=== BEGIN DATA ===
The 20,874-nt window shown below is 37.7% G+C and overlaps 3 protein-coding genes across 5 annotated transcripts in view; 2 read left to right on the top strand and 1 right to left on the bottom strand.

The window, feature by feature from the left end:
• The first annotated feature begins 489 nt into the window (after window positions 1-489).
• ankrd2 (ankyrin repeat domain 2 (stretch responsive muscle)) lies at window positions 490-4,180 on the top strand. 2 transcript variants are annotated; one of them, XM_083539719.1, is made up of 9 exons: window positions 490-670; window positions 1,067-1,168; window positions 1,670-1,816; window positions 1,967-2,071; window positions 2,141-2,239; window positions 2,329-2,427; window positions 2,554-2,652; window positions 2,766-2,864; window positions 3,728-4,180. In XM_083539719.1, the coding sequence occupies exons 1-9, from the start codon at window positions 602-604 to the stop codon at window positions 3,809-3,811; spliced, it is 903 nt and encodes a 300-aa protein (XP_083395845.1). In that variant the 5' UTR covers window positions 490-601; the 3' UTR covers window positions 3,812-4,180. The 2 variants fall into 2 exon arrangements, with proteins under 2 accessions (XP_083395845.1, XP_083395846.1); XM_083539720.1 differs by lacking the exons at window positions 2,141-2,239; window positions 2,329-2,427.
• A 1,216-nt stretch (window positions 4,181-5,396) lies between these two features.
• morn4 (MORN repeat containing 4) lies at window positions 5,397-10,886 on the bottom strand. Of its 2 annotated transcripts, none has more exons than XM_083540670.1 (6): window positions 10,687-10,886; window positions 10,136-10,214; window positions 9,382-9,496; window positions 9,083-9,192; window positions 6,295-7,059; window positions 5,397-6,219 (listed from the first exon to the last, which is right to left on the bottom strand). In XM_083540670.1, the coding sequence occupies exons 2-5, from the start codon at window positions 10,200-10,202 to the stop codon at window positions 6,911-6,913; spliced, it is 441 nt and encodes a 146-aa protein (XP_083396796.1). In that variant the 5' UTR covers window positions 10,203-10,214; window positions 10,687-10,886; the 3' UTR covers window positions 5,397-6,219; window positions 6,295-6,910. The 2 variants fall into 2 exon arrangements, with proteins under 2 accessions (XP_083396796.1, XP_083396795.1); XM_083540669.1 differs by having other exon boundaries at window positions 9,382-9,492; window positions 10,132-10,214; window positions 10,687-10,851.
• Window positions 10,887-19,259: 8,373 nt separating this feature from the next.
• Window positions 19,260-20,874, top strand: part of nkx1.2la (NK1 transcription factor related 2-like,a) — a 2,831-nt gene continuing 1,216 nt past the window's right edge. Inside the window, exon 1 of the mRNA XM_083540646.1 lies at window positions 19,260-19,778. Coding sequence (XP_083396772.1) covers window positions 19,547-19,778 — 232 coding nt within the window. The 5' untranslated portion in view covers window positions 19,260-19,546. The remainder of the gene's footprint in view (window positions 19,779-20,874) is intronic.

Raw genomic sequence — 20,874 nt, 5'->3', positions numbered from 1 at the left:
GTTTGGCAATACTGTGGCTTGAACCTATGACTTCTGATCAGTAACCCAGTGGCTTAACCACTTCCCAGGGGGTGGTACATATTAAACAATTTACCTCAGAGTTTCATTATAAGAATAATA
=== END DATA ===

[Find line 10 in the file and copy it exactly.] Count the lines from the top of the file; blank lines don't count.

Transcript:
GTTTGGCAATACTGTGGCTTGAACCTATGACTTCTGATCAGTAACCCAGTGGCTTAACCACTTCCCAGGGGGTGGTACATATTAAACAATTTACCTCAGAGTTTCATTATAAGAATAATA